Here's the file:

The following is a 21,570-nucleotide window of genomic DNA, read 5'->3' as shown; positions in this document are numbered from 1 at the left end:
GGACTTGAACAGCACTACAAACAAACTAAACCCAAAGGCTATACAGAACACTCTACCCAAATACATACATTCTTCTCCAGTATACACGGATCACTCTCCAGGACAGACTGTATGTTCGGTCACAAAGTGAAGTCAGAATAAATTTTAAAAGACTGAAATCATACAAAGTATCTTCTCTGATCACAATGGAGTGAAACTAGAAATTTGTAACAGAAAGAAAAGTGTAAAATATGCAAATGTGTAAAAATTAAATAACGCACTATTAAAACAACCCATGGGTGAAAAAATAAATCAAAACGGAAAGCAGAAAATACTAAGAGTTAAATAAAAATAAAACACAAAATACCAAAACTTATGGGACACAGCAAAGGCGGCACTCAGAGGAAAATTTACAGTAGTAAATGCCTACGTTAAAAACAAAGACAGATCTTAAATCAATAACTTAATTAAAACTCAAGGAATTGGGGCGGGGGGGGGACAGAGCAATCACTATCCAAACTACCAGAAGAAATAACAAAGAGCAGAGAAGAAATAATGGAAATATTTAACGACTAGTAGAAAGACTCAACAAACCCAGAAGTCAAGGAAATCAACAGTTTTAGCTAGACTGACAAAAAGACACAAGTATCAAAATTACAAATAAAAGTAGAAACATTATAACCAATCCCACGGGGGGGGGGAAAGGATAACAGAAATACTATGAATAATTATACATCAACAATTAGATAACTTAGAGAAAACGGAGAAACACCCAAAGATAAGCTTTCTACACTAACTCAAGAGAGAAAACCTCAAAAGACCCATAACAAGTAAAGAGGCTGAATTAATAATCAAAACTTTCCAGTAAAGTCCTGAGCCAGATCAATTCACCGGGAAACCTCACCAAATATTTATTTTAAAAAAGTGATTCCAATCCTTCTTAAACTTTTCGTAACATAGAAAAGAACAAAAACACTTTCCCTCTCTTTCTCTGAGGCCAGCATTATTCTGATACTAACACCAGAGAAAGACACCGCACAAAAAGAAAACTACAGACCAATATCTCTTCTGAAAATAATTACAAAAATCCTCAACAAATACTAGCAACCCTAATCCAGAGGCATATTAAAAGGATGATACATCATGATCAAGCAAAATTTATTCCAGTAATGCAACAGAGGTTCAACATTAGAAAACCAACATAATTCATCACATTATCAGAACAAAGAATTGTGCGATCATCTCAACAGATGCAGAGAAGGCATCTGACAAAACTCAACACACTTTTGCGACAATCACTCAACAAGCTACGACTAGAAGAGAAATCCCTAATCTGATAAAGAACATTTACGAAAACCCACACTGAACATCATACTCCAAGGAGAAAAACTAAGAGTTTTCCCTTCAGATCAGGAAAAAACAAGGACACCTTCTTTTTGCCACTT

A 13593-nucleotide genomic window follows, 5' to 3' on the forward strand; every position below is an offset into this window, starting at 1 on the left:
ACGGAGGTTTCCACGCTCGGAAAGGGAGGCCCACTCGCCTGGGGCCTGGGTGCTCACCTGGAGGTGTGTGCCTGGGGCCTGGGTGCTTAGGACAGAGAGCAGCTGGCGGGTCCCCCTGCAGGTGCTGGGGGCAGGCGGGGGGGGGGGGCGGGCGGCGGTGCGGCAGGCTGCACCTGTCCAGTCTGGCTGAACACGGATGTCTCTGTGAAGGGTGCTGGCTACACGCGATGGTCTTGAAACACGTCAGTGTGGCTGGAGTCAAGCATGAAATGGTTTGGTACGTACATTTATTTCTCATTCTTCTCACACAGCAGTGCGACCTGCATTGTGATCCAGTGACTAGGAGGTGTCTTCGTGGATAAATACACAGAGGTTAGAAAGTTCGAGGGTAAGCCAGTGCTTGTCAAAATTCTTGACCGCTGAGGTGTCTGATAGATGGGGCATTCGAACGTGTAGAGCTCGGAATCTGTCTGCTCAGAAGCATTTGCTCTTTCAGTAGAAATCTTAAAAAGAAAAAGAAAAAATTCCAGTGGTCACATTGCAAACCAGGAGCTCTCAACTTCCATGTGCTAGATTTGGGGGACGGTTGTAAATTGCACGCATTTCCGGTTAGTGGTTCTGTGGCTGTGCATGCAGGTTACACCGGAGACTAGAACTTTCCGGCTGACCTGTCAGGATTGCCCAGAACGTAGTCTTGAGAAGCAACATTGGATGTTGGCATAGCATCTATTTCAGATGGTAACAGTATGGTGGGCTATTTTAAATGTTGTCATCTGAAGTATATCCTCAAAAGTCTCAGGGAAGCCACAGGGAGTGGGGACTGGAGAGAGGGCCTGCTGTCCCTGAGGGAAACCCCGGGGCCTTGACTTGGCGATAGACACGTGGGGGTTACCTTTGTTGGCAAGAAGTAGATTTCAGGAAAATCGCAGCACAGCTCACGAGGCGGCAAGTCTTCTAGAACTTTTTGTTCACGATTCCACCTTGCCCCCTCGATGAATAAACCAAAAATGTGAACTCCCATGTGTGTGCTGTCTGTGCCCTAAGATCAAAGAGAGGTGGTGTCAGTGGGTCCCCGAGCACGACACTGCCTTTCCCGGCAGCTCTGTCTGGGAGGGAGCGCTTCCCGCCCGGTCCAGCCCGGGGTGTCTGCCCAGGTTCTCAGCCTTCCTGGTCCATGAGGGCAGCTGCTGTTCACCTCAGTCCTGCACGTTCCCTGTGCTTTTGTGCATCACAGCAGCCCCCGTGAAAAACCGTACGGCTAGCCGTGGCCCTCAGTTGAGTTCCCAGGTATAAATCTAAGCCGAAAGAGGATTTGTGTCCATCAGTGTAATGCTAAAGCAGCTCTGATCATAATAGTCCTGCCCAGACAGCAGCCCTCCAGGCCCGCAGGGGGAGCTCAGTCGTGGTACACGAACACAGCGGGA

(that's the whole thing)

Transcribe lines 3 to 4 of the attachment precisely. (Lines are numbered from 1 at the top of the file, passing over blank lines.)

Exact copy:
A 13593-nucleotide genomic window follows, 5' to 3' on the forward strand; every position below is an offset into this window, starting at 1 on the left:
ACGGAGGTTTCCACGCTCGGAAAGGGAGGCCCACTCGCCTGGGGCCTGGGTGCTCACCTGGAGGTGTGTGCCTGGGGCCTGGGTGCTTAGGACAGAGAGCAGCTGGCGGGTCCCCCTGCAGGTGCTGGGGGCAGGCGGGGGGGGGGGGCGGGCGGCGGTGCGGCAGGCTGCACCTGTCCAGTCTGGCTGAACACGGATGTCTCTGTGAAGGGTGCTGGCTACACGCGATGGTCTTGAAACACGTCAGTGTGGCTGGAGTCAAGCATGAAATGGTTTGGTACGTACATTTATTTCTCATTCTTCTCACACAGCAGTGCGACCTGCATTGTGATCCAGTGACTAGGAGGTGTCTTCGTGGATAAATACACAGAGGTTAGAAAGTTCGAGGGTAAGCCAGTGCTTGTCAAAATTCTTGACCGCTGAGGTGTCTGATAGATGGGGCATTCGAACGTGTAGAGCTCGGAATCTGTCTGCTCAGAAGCATTTGCTCTTTCAGTAGAAATCTTAAAAAGAAAAAGAAAAAATTCCAGTGGTCACATTGCAAACCAGGAGCTCTCAACTTCCATGTGCTAGATTTGGGGGACGGTTGTAAATTGCACGCATTTCCGGTTAGTGGTTCTGTGGCTGTGCATGCAGGTTACACCGGAGACTAGAACTTTCCGGCTGACCTGTCAGGATTGCCCAGAACGTAGTCTTGAGAAGCAACATTGGATGTTGGCATAGCATCTATTTCAGATGGTAACAGTATGGTGGGCTATTTTAAATGTTGTCATCTGAAGTATATCCTCAAAAGTCTCAGGGAAGCCACAGGGAGTGGGGACTGGAGAGAGGGCCTGCTGTCCCTGAGGGAAACCCCGGGGCCTTGACTTGGCGATAGACACGTGGGGGTTACCTTTGTTGGCAAGAAGTAGATTTCAGGAAAATCGCAGCACAGCTCACGAGGCGGCAAGTCTTCTAGAACTTTTTGTTCACGATTCCACCTTGCCCCCTCGATGAATAAACCAAAAATGTGAACTCCCATGTGTGTGCTGTCTGTGCCCTAAGATCAAAGAGAGGTGGTGTCAGTGGGTCCCCGAGCACGACACTGCCTTTCCCGGCAGCTCTGTCTGGGAGGGAGCGCTTCCCGCCCGGTCCAGCCCGGGGTGTCTGCCCAGGTTCTCAGCCTTCCTGGTCCATGAGGGCAGCTGCTGTTCACCTCAGTCCTGCACGTTCCCTGTGCTTTTGTGCATCACAGCAGCCCCCGTGAAAAACCGTACGGCTAGCCGTGGCCCTCAGTTGAGTTCCCAGGTATAAATCTAAGCCGAAAGAGGATTTGTGTCCATCAGTGTAATGCTAAAGCAGCTCTGATCATAATAGTCCTGCCCAGACAGCAGCCCTCCAGGCCCGCAGGGGGAGCTCAGTCGTGGTACACGAACACAGCGGGA